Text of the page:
Response of Bambara Groundnut (Vigna subterranea (l.) Verdc.) to Phosphorus Fertilisation in Botswana

  • G. M. Ramolemana Botswana College of Agriculture, Private Bag 0027, Gaborone, Botswana.
  • G. S. Maphanyane Department of Agricultural Research, ministry of agriculture, Private bag 0033, Gaborone, Botswana.
  • W. G. Keltjens Sub-department of Soil Science and Plant Nutrition, University and research centre, Dreijenplein 10, 6700 EC Wageningen, The Netherlands.
  • T. Mpuisang Botswana College of Agriculture, Private Bag 0027, Gaborone, Botswana.

Abstract

Soils in Botswana are known to be poor in phosphorus. Information is lacking on the P requirements of bambara groundnut (Vigna subterranea) in Botswana soils and soil moisture can also limit P uptake. Elsewhere the response of bambara groundnut to P fertilization is contradictory. The effects of phosphorus (P) fertilization on growth and yield of bambara groundnut were studied in a pot and a field experiments using a low P loamy sand (P-Bray 6.2 mg P kg-1) at Sebele Botswana. In the pot experiment, the response to two bambara groundnut landraces ('Diphiri Cream' and 'Zimbabwe Red') to P fertilization (0-480 mg P pot-1) was investigated. In the field experiment, the response of 'Diphiri Cream' to P fertilization (0-80 kg P ha-1) was investigated under two different soil moisture regimes (unsupplemented rainfall and supplementary irrigation) with samples taken at 28, 49,78, 99, days after sowing (DAS) and the final harvest at 126 DAS. In the pot experiment, terminated at 51 DAS, there was a positive response of shoot dry matter (DM) to P fertilization while the two landraces did not differ significantly. Root DM, nodule fresh weight and shoot P and nitrogen (N) concentrations were not affected by P fertilization. In the field, P fertilization had no effect, while supplementary irrigation increased all plant growth parameters except root DM. Total seed yield was 2.8 t and 4.2 t ha-1 for unsupplemented rainfall and supplementary irrigation treatments, respectively. Shoot P and N concentrations were not affected by soil moisture level. The positive effect of P in the pot and not in the field experiment may be an indication of low P supply of plants in pots due to a small rooted soil volume. The response in the pot experiment may indicate a 'starter P effect', whereas lack of response in the field may indicate unavailability of applied P to bambara groundnut. These aspects are discussed in this paper.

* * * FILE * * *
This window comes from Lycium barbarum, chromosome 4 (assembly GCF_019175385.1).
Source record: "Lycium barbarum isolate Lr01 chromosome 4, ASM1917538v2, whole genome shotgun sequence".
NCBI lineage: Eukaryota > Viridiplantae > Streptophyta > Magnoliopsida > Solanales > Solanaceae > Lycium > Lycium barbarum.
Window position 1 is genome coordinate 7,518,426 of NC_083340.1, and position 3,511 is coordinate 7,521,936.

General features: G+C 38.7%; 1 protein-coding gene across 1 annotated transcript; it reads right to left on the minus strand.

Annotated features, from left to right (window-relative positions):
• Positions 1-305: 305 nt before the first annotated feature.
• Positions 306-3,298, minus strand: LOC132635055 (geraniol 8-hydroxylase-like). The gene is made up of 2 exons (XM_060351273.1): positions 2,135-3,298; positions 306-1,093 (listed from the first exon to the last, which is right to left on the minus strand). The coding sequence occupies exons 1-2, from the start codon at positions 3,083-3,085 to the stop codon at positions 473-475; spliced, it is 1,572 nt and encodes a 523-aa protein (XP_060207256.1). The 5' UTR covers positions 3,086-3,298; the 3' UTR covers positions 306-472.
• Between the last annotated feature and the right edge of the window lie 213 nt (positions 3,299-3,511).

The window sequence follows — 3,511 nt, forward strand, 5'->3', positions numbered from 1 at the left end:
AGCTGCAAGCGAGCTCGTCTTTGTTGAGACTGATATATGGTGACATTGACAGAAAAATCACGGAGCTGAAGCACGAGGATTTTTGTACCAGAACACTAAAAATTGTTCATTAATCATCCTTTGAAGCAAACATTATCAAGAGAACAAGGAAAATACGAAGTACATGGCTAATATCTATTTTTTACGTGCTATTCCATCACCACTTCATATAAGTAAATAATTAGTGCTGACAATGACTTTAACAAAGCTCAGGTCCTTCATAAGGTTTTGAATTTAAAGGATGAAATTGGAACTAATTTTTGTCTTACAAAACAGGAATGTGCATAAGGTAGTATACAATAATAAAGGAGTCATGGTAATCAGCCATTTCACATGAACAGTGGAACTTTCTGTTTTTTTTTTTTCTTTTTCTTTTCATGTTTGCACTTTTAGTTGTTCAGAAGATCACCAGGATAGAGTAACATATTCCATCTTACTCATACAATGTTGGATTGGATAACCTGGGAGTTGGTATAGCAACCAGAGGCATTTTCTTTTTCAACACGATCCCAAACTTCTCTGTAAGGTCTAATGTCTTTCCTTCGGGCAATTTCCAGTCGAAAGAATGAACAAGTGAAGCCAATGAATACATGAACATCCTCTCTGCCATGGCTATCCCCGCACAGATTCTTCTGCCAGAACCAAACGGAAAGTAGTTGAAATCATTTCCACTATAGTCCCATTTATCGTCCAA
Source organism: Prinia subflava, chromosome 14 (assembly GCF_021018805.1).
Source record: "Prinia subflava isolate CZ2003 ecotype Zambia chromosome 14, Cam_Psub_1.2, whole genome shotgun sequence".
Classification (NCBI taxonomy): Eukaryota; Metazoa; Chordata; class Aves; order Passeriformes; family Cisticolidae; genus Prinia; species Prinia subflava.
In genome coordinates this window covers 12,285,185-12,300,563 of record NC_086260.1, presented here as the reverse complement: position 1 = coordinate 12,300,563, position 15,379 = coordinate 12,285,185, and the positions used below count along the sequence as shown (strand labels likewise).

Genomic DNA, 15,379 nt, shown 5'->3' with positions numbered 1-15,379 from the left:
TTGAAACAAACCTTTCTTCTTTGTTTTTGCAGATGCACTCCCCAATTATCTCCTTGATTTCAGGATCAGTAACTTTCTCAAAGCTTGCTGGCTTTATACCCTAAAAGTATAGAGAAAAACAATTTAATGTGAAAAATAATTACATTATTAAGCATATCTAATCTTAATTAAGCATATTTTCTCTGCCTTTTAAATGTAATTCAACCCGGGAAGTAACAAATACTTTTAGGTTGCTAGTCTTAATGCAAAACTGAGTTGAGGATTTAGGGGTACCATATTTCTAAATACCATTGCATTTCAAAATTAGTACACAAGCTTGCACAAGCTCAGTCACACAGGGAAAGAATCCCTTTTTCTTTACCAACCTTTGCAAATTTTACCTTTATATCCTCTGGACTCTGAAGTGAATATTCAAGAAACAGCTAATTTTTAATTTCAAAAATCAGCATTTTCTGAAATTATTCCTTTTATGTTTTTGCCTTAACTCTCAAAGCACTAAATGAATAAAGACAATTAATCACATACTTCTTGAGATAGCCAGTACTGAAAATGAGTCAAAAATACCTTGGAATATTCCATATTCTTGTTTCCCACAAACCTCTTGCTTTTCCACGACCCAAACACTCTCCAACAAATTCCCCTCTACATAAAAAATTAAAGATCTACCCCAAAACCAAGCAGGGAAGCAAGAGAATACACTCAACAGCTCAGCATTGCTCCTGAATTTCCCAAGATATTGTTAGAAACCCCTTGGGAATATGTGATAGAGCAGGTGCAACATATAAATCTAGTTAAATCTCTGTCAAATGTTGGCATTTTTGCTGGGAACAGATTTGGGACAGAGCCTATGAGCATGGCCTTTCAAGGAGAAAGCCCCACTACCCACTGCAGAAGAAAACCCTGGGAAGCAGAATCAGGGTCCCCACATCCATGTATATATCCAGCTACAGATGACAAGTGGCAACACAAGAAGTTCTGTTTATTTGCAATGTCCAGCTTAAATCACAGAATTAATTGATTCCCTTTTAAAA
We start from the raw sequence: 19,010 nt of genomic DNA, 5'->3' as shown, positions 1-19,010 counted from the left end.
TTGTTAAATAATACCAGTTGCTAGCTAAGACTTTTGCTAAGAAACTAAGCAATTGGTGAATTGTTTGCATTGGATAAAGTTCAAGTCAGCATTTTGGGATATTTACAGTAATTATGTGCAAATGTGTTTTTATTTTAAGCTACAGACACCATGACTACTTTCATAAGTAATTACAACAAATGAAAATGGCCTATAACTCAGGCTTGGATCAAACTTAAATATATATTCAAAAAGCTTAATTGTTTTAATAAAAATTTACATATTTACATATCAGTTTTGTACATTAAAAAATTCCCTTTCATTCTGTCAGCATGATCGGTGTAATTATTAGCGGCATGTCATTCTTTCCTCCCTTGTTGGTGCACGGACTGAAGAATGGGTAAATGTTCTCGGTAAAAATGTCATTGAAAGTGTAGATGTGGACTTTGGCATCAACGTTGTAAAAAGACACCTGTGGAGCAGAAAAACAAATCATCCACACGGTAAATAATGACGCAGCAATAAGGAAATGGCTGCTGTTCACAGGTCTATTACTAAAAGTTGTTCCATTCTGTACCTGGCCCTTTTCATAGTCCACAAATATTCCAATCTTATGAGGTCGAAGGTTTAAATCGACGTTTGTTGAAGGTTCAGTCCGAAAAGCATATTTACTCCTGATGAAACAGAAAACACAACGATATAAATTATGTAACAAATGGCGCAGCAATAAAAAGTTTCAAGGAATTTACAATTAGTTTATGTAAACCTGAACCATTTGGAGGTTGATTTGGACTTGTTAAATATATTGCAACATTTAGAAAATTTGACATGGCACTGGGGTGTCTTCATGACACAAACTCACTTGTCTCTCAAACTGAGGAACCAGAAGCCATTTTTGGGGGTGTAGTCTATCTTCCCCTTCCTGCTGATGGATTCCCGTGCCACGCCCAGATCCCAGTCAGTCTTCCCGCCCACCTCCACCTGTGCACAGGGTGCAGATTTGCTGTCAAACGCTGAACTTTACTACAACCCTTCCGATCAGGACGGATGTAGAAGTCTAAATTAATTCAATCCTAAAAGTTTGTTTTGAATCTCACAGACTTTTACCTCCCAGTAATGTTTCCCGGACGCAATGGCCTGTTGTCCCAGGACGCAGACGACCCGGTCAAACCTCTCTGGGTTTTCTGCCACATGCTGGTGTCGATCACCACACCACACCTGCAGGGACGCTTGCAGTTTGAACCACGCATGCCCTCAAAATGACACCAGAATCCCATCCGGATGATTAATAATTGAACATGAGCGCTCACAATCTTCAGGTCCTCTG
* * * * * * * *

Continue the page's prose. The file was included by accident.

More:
UNISWA Research Journal of Agriculture, Science and Technology Vol. 4 (2) 2000: pp 202-207
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